A $500,000 prize purse, rewarding data sharing and reuse in biomedical research, is a new, innovative strategy for supporting the research community.
I should note that when we started to receive comments on what was to become the NIH DMS Policy, one thing in particular stood out to us. Many commentors told us it would be helpful to have clear information on how to protect the privacy and respect the autonomy of participants when sharing data. Now, we all know that cliffhangers build anticipation, so without further delay, I want to share with you some of the tools NIH has been working on to answer that call.
I am very pleased to announce the availability of a new website on Scientific Data Sharing. Whether you are involved in an NIH-funded project and want to understand which sharing policies apply to your research and how to comply, or you are a researcher looking to access scientific data from NIH-affiliated repositories, this site is for you.
If you’re working on NIH-funded research, you probably know the new NIH Data Management and Sharing (DMS) Policy goes into effect January 25, 2023. Don’t worry — there are several resources in the works to help you prepare! In April we are launching a new NIH Scientific Data Sharing website, a one-stop shop for all the information you need to know about NIH sharing policies.
Dr. Lyric Jorgenson provides an update on what NIH is doing to make our data management and sharing efforts a success on the one-year mark prior to the Data Management and Sharing (DMS) Policy’s effective date.
NIH continues to work with the research community to ensure we address resource needs associated with the NIH Data Management and Sharing Policy. Today the NIH Office of Science Policy is releasing a new set of FAQs on questions we have heard over the past year, and are also seeking public comment on a new resource for researchers that promotes responsible management and sharing of American Indian/Alaska Native (AI/AN) participant data.
NIH is committed to ensuring that study participants are equal partners in research and have input into how their data and biospecimens are collected and used in the future. At the heart of any research effort lies the need for transparent and clear conversations between researchers and prospective participants about mutual goals and expectations regarding sharing practices.
To assist in facilitating this dialogue, NIH has been working with stakeholders to identify informed consent language “best practices” capable of effectively describing how data and biospecimens will be stored and shared for future research. From these conversations, NIH has developed a new resource that we are seeking the community’s feedback on. The resource describes points to consider when addressing this issue, and provides sample consent language that researchers can tailor based on their own unique study needs…read on for more…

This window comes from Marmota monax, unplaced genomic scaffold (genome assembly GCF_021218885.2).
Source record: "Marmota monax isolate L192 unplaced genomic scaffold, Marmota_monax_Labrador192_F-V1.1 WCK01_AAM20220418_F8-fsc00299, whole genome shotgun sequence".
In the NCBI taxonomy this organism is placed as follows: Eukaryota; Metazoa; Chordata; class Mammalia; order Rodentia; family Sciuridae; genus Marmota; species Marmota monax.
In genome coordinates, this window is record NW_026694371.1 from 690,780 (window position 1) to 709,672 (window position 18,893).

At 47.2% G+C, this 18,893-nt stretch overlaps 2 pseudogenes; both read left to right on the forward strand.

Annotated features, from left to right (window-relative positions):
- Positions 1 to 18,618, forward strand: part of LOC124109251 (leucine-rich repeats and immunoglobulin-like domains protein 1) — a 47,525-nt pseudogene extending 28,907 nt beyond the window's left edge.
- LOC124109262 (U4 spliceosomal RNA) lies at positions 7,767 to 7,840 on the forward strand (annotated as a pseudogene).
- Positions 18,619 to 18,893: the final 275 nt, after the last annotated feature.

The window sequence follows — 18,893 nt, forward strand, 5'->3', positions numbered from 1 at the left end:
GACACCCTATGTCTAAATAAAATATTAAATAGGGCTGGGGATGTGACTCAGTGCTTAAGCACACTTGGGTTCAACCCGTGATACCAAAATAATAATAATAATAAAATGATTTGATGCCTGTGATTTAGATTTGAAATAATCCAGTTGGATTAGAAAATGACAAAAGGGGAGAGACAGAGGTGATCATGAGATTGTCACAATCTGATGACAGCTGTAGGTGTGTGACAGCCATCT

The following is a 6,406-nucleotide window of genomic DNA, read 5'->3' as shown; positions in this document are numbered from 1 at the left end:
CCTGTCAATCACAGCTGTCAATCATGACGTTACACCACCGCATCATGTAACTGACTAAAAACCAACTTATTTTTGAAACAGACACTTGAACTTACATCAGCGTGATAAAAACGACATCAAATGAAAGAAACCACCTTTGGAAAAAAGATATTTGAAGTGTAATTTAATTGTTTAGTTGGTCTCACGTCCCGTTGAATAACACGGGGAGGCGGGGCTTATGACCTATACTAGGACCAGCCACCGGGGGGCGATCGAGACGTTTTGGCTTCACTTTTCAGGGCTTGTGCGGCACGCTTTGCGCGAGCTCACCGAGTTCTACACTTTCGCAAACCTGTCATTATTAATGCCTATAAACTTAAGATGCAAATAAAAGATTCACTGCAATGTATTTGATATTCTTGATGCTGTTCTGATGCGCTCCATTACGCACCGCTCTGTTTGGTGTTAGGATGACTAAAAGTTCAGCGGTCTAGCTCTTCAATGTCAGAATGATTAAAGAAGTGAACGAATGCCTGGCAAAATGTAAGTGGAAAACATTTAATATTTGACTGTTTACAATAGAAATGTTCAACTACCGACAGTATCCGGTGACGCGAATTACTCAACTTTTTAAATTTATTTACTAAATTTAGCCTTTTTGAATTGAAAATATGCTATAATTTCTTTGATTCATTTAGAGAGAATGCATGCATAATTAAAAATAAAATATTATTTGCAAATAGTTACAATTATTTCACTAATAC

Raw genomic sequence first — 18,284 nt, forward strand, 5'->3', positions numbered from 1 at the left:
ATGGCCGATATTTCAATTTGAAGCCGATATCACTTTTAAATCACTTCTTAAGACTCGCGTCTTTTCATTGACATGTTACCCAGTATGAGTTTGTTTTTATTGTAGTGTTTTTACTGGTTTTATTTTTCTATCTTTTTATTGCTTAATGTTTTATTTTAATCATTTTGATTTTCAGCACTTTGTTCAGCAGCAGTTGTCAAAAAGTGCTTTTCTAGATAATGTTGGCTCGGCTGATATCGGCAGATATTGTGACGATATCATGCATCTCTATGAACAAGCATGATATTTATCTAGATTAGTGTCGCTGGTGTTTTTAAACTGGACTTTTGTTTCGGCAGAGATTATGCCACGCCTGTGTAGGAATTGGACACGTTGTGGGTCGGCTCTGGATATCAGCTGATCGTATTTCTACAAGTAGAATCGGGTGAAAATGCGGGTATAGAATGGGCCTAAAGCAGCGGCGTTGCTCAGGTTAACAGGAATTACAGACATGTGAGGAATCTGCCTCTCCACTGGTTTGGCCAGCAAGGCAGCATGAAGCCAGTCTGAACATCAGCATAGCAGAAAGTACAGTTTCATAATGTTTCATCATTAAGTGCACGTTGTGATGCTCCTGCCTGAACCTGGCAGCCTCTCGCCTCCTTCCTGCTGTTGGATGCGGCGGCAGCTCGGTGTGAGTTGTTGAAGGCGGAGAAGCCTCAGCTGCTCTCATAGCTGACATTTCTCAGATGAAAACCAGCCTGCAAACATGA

Common Data Elements (CDEs) are a type of health data standard that is commonly used and reused in both clinical and research settings. CDEs provide a way to standardize data collection—ensuring that data are collected consistently, and otherwise-avoidable variability is minimized.
Common Data Elements foster rigor, facilitate data sharing, and allow multiple datasets to be integrated. They also help make data more FAIR (Findable, Accessible, Interoperable, and Reusable). Many different CDEs are currently in use and can vary across research disciplines, so we would encourage researchers check out databases like the NIH CDE Repository for examples, tools, and other related resources. Through a recently released Request for Information (NOT-LM-21-005), we seek your thoughts on how you use CDEs, potential challenges to their adoption, and how NIH might facilitate and incentivize their use to help us plan future CDE-related efforts.
Today, nearly twenty years after the publication of the Final NIH Statement on Sharing Research Data in 2003, we have released a Final NIH Policy for Data Management and Sharing. This represents the agency’s continued commitment to share and make broadly available the results of publicly funded biomedical research. We hope it will be a critical step in moving towards a culture change, in which data management and sharing is seen as integral to the conduct of research. Responsible data management and sharing is good for science; it maximizes availability of data to the best and brightest minds, underlies reproducibility, honors the participation of human participants by ensuring their data is both protected and fully utilized, and provides an element of transparency to ensure public trust and accountability.